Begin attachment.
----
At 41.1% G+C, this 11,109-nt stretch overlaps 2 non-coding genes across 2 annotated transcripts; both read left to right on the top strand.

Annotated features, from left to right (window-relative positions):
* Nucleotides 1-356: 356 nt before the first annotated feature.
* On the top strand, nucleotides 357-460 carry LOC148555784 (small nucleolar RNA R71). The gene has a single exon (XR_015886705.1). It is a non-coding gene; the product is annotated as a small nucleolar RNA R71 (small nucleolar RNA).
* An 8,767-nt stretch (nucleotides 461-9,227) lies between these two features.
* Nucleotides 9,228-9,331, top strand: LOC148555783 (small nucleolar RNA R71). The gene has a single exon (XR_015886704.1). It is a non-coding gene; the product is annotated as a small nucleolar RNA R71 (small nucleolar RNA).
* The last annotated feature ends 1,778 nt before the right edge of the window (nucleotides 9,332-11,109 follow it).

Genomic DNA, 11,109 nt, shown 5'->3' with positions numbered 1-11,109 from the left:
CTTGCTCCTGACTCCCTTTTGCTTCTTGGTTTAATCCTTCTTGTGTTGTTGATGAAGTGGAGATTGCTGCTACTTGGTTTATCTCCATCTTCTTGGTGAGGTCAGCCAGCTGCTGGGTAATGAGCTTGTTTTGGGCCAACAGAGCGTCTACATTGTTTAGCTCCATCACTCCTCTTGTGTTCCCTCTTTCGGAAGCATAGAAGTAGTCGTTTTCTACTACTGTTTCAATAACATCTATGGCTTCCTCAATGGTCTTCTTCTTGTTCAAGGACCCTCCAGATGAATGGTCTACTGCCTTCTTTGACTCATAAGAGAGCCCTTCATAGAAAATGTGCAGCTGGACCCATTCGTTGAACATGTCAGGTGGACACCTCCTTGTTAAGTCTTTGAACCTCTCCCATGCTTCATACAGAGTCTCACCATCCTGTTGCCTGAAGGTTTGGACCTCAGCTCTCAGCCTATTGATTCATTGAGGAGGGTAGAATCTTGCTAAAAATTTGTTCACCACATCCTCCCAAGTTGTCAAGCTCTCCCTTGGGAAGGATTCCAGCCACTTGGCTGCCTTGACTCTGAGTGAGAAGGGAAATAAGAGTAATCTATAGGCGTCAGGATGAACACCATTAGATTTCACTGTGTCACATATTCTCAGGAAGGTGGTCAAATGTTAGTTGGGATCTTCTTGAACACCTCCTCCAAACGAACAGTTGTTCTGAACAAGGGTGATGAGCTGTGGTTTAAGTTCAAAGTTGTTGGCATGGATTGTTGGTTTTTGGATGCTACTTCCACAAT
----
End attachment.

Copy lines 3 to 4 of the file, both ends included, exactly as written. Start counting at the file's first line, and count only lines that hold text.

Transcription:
* Nucleotides 1-356: 356 nt before the first annotated feature.
* On the top strand, nucleotides 357-460 carry LOC148555784 (small nucleolar RNA R71). The gene has a single exon (XR_015886705.1). It is a non-coding gene; the product is annotated as a small nucleolar RNA R71 (small nucleolar RNA).